6 Common Bipolar Triggers to Steer Clear Of
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6 Common Bipolar Triggers to Steer Clear Of

Life events and habits can make bipolar episodes worse, or even prompt a relapse.

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By Olivia DeLong

About 5.7 million adults have been diagnosed with bipolar disorder, a condition that causes changes in mood—and of those cases, over 4.7 million have severe bipolar disorder. Otherwise known as manic depression, bipolar disorder affects men and women equally, and while it can occur at any age (even during childhood), the average age of onset is 25.

There is no single known cause of bipolar disorder, but experts agree that certain factors, like genetics, stress and brain structure may increase a person’s risk. And even though there are many treatments for bipolar disorder, certain life events and habits can make bipolar episodes worse or cause a relapse, reoccurrence of episodes.

There are different types of bipolar disorders and episodes

2 / 6 There are different types of bipolar disorders and episodes

There are three different types of mood episodes, times of intense emotion, changes in sleep, activity levels and unusual behaviors, associated with bipolar disorder; most episodes can occur for weeks at a time. Here’s a breakdown:

  • Manic: These episodes can bring about insomnia, concentration problems, racing thoughts and may make you feel like you can conquer the world, or on the flip side, may make you feel irritable.
  • Hypomanic: You’ll have symptoms similar to manic episodes, but not as severe.
  • Depressive: You’ll feel a strong sense of sadness and hopelessness for at least two weeks at a time. And may feel a loss of interest or pleasure in things you once enjoyed.

In addition to the various episode types, there are different types of bipolar disorders, too. Bipolar I disorder is when a person has a manic episode, bipolar II is diagnosed when a person has at least one depressive episode and one hypomanic episode, and cyclothymic disorder usually involves a combination of depressive symptoms, mood swings and hypomanic episodes; it’s considered the milder form of bipolar disorder.

And regardless of the bipolar type, you’ll have to lookout for everyday triggers. “Bipolar disorder can be exacerbated by many different factors,” says Cesar Figueroa, MD, of Coliseum Medical Center in Macon, Georgia. Here are some of the things Dr. Figueroa says can prompt an episode, some common treatments and ways to avoid these episodes. 

Stress

3 / 6 Stress

In general, people with bipolar disorder are more prone to stress than the average person. They have trouble coping with situations and may interpret insignificant events as stressful. High stress levels can cause depressive, manic or hypomanic episodes, anxiety and anger.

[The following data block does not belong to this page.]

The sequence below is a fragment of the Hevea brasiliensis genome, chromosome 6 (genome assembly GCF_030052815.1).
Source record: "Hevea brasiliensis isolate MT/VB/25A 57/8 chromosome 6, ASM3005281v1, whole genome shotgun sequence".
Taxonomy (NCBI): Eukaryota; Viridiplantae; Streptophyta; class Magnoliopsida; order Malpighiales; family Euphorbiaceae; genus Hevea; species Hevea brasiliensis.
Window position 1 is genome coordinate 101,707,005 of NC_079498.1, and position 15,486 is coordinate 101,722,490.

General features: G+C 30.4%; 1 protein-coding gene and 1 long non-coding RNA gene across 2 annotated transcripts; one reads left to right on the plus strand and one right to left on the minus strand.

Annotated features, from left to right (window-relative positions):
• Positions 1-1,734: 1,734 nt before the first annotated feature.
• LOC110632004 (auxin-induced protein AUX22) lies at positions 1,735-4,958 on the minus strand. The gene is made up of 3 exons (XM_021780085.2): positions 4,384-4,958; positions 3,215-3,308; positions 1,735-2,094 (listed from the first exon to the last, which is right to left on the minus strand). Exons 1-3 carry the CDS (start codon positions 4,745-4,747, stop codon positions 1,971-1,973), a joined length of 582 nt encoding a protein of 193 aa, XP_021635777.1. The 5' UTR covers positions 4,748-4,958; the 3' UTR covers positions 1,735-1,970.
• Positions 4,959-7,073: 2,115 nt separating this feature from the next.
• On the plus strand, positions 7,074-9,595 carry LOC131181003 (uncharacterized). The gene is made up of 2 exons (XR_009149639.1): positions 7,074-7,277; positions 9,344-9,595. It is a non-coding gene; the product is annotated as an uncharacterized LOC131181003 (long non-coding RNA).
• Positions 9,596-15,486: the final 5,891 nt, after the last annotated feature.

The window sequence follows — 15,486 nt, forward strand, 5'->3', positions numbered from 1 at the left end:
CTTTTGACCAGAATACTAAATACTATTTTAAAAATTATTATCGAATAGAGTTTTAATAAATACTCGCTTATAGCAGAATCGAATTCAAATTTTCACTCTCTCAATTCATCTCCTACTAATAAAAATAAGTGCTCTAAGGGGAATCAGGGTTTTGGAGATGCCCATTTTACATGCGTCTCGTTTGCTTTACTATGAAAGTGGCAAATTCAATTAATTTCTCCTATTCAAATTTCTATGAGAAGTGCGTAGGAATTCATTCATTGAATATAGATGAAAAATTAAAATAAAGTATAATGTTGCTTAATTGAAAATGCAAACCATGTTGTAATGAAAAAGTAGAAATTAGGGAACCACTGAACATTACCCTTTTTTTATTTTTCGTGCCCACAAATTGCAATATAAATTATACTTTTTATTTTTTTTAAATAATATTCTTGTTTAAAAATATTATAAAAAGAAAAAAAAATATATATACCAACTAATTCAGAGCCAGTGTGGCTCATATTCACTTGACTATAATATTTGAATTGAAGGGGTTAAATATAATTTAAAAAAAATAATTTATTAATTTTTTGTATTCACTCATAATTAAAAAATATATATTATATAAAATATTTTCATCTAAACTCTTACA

To avoid stress-related bipolar issues, try incorporating stress reduction techniques into your lifestyle. Recognizing patterns in your episodes will help you partner with your doctor in identifying the best treatment plan. Psychotherapy, a treatment where your psychologist will help you build healthy habits, is often the preferred method of treatment.

Journaling—writing down stressors or other things on your mind— may be one of the exercises your psychologist suggests, says Figueroa. Taking note of the events, people or places that cause you stress may help you understand the triggers, that might go unnoticed otherwise.

And always remember to surround yourself with people who lift your mood. A healthy relationship with a more relaxed friend or family member can help you stay calm, as opposed to a friend who constantly causing drama or stress, which can exacerbate bipolar episodes. 

Lack of sleep

4 / 6 Lack of sleep

Although a significant change in sleep patterns is also a symptom of bipolar disorder, changes to your sleep-wake cycle, or circadian rhythm, can also trigger a bipolar episode. Furthermore, one study argues that problems with circadian rhythm may be related to genetic causes of bipolar disease. For those with bipolar disorder, shift work, travel and restless nights may lead to an increased risk of unstable mood episodes. According to one small study from Penn State College of Medicine and University of Michigan Medical School, lack of sleep can trigger undesirable mood in women with bipolar disorder, specifically, the number and severity of depressive and manic episodes.

If you notice any changes in your sleep, Figueroa says to talk with your healthcare providers to discuss what may be interrupting your sleep.

And remember that on the flip side, getting too much sleep can cause your energy levels to drop; it’s best to aim for 8 hours of sleep per night. Here are some ways to keep your sleep-wake cycle consistent:

  • Maintain a regular sleep schedule, including waking and sleeping at the same time every morning and night.
  • Get some sunlight first thing in the morning; opening your blinds or taking a quick walk around the block will do.